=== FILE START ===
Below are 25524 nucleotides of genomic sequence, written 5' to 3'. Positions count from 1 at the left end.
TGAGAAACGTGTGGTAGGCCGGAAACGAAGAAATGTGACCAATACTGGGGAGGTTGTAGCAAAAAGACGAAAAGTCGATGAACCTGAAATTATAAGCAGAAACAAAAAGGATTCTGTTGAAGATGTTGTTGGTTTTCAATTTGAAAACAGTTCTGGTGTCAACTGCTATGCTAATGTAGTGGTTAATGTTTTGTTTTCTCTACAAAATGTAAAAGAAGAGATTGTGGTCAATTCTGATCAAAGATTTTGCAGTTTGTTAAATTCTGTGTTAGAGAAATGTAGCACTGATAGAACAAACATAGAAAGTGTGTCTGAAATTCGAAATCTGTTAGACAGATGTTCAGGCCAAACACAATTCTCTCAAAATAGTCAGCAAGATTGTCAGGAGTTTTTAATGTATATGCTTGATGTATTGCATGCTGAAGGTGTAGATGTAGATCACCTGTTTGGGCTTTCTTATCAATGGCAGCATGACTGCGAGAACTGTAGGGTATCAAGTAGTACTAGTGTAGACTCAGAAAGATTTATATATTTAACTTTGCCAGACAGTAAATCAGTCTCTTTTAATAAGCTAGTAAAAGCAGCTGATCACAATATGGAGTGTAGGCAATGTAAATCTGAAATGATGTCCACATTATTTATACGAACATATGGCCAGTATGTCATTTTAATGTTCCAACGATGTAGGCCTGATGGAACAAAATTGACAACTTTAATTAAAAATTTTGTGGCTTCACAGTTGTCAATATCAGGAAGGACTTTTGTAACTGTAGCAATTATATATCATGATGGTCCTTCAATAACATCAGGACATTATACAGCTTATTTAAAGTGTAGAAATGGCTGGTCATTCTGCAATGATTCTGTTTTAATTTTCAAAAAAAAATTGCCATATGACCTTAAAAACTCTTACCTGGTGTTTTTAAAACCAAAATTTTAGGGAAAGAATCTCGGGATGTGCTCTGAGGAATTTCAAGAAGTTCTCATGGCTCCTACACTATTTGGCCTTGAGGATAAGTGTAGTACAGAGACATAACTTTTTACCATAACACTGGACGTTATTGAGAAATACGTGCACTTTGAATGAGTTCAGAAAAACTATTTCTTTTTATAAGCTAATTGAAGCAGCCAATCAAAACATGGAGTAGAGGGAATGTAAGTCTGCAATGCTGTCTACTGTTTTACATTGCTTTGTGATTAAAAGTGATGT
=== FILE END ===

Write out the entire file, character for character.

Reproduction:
Below are 25524 nucleotides of genomic sequence, written 5' to 3'. Positions count from 1 at the left end.
TGAGAAACGTGTGGTAGGCCGGAAACGAAGAAATGTGACCAATACTGGGGAGGTTGTAGCAAAAAGACGAAAAGTCGATGAACCTGAAATTATAAGCAGAAACAAAAAGGATTCTGTTGAAGATGTTGTTGGTTTTCAATTTGAAAACAGTTCTGGTGTCAACTGCTATGCTAATGTAGTGGTTAATGTTTTGTTTTCTCTACAAAATGTAAAAGAAGAGATTGTGGTCAATTCTGATCAAAGATTTTGCAGTTTGTTAAATTCTGTGTTAGAGAAATGTAGCACTGATAGAACAAACATAGAAAGTGTGTCTGAAATTCGAAATCTGTTAGACAGATGTTCAGGCCAAACACAATTCTCTCAAAATAGTCAGCAAGATTGTCAGGAGTTTTTAATGTATATGCTTGATGTATTGCATGCTGAAGGTGTAGATGTAGATCACCTGTTTGGGCTTTCTTATCAATGGCAGCATGACTGCGAGAACTGTAGGGTATCAAGTAGTACTAGTGTAGACTCAGAAAGATTTATATATTTAACTTTGCCAGACAGTAAATCAGTCTCTTTTAATAAGCTAGTAAAAGCAGCTGATCACAATATGGAGTGTAGGCAATGTAAATCTGAAATGATGTCCACATTATTTATACGAACATATGGCCAGTATGTCATTTTAATGTTCCAACGATGTAGGCCTGATGGAACAAAATTGACAACTTTAATTAAAAATTTTGTGGCTTCACAGTTGTCAATATCAGGAAGGACTTTTGTAACTGTAGCAATTATATATCATGATGGTCCTTCAATAACATCAGGACATTATACAGCTTATTTAAAGTGTAGAAATGGCTGGTCATTCTGCAATGATTCTGTTTTAATTTTCAAAAAAAAATTGCCATATGACCTTAAAAACTCTTACCTGGTGTTTTTAAAACCAAAATTTTAGGGAAAGAATCTCGGGATGTGCTCTGAGGAATTTCAAGAAGTTCTCATGGCTCCTACACTATTTGGCCTTGAGGATAAGTGTAGTACAGAGACATAACTTTTTACCATAACACTGGACGTTATTGAGAAATACGTGCACTTTGAATGAGTTCAGAAAAACTATTTCTTTTTATAAGCTAATTGAAGCAGCCAATCAAAACATGGAGTAGAGGGAATGTAAGTCTGCAATGCTGTCTACTGTTTTACATTGCTTTGTGATTAAAAGTGATGT